Ky. addiction doctor agrees to pay $1.4M over alleged fraudulent billing

August 20, 2019 - 1:22pm
An Ashland doctor and her clinic have agreed to pay $1.4 million to settle accusations they defrauded Medicare and Medicaid and provided prescriptions for an addiction-treatment drug to too many patients. Dr. Rose Uradu and her clinic, Ultimate Treatment Center, entered into the agreement with the federal government. Federal authorities alleged in a civil complaint that in 2014, Urdu wrote prescriptions for as many as 294 people a month for a drug called buprenorphine at a time when she was limited to 100 patients a month. 2019-08-20T12:09:31-04:00

Tax refund bill could cost Harlan schools $73,000

August 20, 2019 - 1:22pm
State and local officials are grappling with the touchy issue of a tax refund to a bankrupt coal company that could cost the Harlan County school system enough money to pay two teachers. The school district has not disputed that Revelation Energy overpaid a utility tax to the district by $73,000. However, it has balked at refunding the money because Revelation owes delinquent property taxes that support local services, including the school system. 2019-08-20T11:53:50-04:00

Player's good news is well received

August 20, 2019 - 1:22pm
News that Nebraska freshman and former Western Hills High standout Wan’Dale Robinson won’t be charged with possession of marijuana after a citation this summer has been well received by people who know him. “I’m definitely excited with how things turned out,” said Dale Robinson, Wan’Dale’s father. 2019-08-20T11:46:16-04:00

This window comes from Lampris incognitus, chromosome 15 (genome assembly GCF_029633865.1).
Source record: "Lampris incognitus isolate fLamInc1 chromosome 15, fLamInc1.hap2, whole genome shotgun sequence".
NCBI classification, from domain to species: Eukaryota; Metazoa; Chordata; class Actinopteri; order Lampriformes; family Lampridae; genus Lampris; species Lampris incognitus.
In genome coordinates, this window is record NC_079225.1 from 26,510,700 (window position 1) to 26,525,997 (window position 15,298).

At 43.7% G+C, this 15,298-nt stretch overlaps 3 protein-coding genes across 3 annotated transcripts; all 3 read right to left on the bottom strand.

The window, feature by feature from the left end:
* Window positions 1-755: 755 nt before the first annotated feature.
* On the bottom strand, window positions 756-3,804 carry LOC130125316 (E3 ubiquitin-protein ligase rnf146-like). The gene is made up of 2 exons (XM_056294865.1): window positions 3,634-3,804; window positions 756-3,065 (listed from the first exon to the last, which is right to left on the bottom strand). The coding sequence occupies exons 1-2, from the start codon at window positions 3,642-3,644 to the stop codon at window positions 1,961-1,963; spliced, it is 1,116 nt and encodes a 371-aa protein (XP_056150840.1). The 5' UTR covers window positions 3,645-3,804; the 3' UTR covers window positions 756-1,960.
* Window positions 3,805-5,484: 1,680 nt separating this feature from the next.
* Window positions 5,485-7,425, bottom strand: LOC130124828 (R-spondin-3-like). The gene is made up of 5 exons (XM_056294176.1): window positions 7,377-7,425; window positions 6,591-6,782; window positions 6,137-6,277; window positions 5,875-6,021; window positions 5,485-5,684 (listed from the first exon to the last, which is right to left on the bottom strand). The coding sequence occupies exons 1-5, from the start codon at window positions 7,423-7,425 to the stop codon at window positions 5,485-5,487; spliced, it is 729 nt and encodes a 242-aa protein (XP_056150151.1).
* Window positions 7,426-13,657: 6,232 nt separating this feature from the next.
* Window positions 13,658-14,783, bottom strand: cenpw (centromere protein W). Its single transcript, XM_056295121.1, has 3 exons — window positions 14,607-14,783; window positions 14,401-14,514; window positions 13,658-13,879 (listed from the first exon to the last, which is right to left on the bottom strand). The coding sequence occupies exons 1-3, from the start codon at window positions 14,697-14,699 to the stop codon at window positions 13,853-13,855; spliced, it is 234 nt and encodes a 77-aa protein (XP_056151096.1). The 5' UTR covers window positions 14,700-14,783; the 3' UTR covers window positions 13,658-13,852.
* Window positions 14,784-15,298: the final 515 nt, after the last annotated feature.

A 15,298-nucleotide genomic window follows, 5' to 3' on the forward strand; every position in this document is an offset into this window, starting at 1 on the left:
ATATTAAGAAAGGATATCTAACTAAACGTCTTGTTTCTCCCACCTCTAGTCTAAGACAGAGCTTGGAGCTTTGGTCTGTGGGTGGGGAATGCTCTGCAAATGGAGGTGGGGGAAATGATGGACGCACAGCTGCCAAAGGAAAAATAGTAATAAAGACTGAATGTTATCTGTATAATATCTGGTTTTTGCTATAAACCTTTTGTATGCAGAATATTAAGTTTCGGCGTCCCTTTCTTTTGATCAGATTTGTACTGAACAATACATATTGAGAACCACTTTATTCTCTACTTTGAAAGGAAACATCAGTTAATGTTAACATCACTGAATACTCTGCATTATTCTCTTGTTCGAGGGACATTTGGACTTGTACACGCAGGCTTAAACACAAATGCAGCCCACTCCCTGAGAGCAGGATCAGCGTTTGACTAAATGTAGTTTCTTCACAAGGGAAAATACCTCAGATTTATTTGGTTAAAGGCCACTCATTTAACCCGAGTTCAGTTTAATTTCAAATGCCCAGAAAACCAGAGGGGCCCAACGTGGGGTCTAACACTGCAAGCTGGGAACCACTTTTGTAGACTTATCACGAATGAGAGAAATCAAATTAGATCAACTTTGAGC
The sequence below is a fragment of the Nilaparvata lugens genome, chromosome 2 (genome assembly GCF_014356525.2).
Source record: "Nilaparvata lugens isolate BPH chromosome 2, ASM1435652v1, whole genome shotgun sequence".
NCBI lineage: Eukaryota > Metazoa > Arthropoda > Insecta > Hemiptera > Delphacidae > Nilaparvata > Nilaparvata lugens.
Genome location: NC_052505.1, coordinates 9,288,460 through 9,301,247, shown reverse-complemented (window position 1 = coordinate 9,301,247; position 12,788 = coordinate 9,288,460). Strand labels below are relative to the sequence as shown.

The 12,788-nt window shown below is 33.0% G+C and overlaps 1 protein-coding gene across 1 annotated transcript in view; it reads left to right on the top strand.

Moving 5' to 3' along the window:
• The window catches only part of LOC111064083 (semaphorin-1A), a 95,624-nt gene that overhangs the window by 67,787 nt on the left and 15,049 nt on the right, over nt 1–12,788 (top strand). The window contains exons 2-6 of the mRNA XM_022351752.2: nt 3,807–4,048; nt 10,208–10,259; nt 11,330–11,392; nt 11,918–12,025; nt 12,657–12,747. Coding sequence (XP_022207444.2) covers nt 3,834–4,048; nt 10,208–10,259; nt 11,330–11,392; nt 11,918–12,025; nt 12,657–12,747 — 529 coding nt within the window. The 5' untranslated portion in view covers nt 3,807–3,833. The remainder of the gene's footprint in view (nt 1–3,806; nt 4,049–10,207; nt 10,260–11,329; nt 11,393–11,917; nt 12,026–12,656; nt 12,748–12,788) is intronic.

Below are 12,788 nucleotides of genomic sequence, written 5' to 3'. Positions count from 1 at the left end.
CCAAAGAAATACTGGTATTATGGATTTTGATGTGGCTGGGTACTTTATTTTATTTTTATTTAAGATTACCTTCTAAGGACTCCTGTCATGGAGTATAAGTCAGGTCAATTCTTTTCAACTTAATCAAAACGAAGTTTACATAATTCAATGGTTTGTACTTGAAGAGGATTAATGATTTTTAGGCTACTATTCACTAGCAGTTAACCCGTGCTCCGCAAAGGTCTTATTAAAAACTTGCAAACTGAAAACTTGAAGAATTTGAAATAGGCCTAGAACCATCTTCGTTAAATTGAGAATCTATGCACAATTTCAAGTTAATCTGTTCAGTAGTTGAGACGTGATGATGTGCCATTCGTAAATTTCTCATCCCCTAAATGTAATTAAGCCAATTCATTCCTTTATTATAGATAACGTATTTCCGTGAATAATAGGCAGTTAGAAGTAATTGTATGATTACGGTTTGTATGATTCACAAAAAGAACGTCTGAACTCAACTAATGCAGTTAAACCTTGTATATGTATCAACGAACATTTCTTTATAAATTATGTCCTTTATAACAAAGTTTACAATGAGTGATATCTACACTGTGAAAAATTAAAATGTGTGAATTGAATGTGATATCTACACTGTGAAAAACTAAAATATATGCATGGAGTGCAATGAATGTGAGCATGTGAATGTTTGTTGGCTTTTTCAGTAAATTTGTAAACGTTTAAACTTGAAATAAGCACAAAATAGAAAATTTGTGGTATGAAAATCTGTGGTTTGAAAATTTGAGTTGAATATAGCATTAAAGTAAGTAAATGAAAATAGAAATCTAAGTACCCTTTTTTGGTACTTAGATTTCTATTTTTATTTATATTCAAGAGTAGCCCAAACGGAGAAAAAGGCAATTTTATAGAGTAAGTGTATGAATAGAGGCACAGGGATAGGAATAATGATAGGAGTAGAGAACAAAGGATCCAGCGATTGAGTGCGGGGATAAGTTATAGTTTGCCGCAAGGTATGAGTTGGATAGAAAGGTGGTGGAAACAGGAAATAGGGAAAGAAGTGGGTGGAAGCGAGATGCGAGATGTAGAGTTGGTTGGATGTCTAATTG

Teammates had lived changed a month apart

August 20, 2019 - 1:22pm
Tucker Shelton and Dalton Underwood have been friends and teammates for some time now. The LaRue County seniors are on the offensive and defensive lines. Sure, they are opposites in ways, but football is a game both love and enjoy. Unfortunately for the pair, they have something in common in events that happened 34 days apart. They lost their fathers. 2019-08-20T11:40:53-04:00

Superintendent: Newport school administrator involved in test cheating later became principal

August 20, 2019 - 1:22pm
An administrator at Newport schools was involved in test cheating before becoming a principal within the district, according to Superintendent Kelly Middleton. Bob Seiter was named principal of Newport Intermediate School ahead of the 2018-19 school year. Seiter was tapped to be principal before his involvement in cheating became known, Middleton told The Enquirer. Seiter had previously been an assistant principal. 2019-08-20T11:32:37-04:00